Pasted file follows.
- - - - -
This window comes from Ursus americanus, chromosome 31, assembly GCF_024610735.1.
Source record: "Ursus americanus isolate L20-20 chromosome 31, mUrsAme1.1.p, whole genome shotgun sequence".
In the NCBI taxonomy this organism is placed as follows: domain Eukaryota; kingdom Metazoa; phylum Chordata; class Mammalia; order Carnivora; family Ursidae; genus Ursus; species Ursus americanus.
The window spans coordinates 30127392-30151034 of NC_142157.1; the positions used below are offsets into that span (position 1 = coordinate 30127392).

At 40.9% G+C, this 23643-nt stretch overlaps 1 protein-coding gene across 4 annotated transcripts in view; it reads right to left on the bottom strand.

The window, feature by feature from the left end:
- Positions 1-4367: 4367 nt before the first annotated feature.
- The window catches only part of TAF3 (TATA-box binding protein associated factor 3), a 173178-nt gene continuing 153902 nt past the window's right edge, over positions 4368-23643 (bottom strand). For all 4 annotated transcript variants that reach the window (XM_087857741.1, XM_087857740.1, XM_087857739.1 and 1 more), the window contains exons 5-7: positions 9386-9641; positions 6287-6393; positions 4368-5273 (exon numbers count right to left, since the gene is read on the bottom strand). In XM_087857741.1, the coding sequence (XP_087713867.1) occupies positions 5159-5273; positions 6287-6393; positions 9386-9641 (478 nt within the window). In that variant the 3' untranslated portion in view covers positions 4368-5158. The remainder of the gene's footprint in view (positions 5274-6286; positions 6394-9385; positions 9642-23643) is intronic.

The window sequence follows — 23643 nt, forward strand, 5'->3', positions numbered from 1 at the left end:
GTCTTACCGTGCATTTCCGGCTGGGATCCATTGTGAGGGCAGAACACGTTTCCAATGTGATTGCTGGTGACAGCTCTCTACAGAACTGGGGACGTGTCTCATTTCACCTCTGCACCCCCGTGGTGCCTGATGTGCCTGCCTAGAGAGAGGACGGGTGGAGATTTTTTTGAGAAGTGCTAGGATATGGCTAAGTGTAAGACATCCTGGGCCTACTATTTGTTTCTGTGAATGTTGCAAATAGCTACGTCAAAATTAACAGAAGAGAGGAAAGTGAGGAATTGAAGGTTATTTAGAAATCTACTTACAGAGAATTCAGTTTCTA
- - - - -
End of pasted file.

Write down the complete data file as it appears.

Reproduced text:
This window comes from Ursus americanus, chromosome 31, assembly GCF_024610735.1.
Source record: "Ursus americanus isolate L20-20 chromosome 31, mUrsAme1.1.p, whole genome shotgun sequence".
In the NCBI taxonomy this organism is placed as follows: domain Eukaryota; kingdom Metazoa; phylum Chordata; class Mammalia; order Carnivora; family Ursidae; genus Ursus; species Ursus americanus.
The window spans coordinates 30127392-30151034 of NC_142157.1; the positions used below are offsets into that span (position 1 = coordinate 30127392).

At 40.9% G+C, this 23643-nt stretch overlaps 1 protein-coding gene across 4 annotated transcripts in view; it reads right to left on the bottom strand.

The window, feature by feature from the left end:
- Positions 1-4367: 4367 nt before the first annotated feature.
- The window catches only part of TAF3 (TATA-box binding protein associated factor 3), a 173178-nt gene continuing 153902 nt past the window's right edge, over positions 4368-23643 (bottom strand). For all 4 annotated transcript variants that reach the window (XM_087857741.1, XM_087857740.1, XM_087857739.1 and 1 more), the window contains exons 5-7: positions 9386-9641; positions 6287-6393; positions 4368-5273 (exon numbers count right to left, since the gene is read on the bottom strand). In XM_087857741.1, the coding sequence (XP_087713867.1) occupies positions 5159-5273; positions 6287-6393; positions 9386-9641 (478 nt within the window). In that variant the 3' untranslated portion in view covers positions 4368-5158. The remainder of the gene's footprint in view (positions 5274-6286; positions 6394-9385; positions 9642-23643) is intronic.

The window sequence follows — 23643 nt, forward strand, 5'->3', positions numbered from 1 at the left end:
GTCTTACCGTGCATTTCCGGCTGGGATCCATTGTGAGGGCAGAACACGTTTCCAATGTGATTGCTGGTGACAGCTCTCTACAGAACTGGGGACGTGTCTCATTTCACCTCTGCACCCCCGTGGTGCCTGATGTGCCTGCCTAGAGAGAGGACGGGTGGAGATTTTTTTGAGAAGTGCTAGGATATGGCTAAGTGTAAGACATCCTGGGCCTACTATTTGTTTCTGTGAATGTTGCAAATAGCTACGTCAAAATTAACAGAAGAGAGGAAAGTGAGGAATTGAAGGTTATTTAGAAATCTACTTACAGAGAATTCAGTTTCTA